NEW YORK (Reuters) - A dentist who specializes in “smile improvements” has sued utility Consolidated Edison for $25 million for not being able to use his office since last week’s steam pipe explosion in Manhattan.
Self-described celebrity dentist Bruce Haber, 55, said he has had no access to his office since last Wednesday, when an 83-year-old underground steam pipe ruptured during the evening rush hour, sending a geyser of debris, vapor, asbestos and water hundreds of feet into the air.
“It’s been emotionally horrible. It’s been professionally devastating,” the dentist told a news conference, adding that he and his staff raced down 25 flights of stairs to flee, thinking a bomb had exploded and the building might collapse.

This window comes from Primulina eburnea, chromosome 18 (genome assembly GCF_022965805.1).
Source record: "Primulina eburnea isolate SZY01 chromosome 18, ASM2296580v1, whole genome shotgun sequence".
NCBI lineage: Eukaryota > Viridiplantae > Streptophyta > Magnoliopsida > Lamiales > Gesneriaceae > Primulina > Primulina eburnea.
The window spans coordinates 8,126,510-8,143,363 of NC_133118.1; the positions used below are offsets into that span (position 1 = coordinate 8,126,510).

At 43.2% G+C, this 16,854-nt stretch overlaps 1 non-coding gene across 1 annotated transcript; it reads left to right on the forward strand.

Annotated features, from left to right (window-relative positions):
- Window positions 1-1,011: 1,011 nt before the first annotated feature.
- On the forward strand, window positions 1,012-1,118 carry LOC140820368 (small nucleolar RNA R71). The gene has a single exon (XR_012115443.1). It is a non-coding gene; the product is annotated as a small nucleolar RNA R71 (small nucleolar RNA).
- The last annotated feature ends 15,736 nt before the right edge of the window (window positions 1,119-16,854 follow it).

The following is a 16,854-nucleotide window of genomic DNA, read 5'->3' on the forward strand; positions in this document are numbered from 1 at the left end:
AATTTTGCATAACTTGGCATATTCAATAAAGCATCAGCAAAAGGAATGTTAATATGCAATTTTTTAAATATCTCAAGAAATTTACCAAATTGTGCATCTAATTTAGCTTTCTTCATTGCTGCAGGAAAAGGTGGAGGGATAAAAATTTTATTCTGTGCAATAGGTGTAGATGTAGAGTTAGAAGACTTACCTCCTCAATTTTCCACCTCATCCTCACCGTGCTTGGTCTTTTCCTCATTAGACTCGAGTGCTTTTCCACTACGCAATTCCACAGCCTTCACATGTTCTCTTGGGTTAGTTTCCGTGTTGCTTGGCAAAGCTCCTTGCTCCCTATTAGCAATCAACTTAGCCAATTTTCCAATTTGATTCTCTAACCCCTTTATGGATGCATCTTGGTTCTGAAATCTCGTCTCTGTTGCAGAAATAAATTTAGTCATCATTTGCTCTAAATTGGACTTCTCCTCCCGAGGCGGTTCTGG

The lawsuit was filed on Thursday at New York State Court and is the second brought against the utility since the explosion. A woman who witnessed the explosion and whose sister died in the September 11 attacks is seeking unspecified damages from the utility citing emotional distress.
The explosion and subsequent clean up shut down several blocks surrounding Manhattan’s Grand Central Station and forced many businesses to ask employees to work from home.
Haber, who specializes in cosmetic dentistry, said he had no idea how many clients he had lost. He said his patients included top executives, supermodels and sports and media personalities.
ConEd spokesman Chris Olert declined to comment.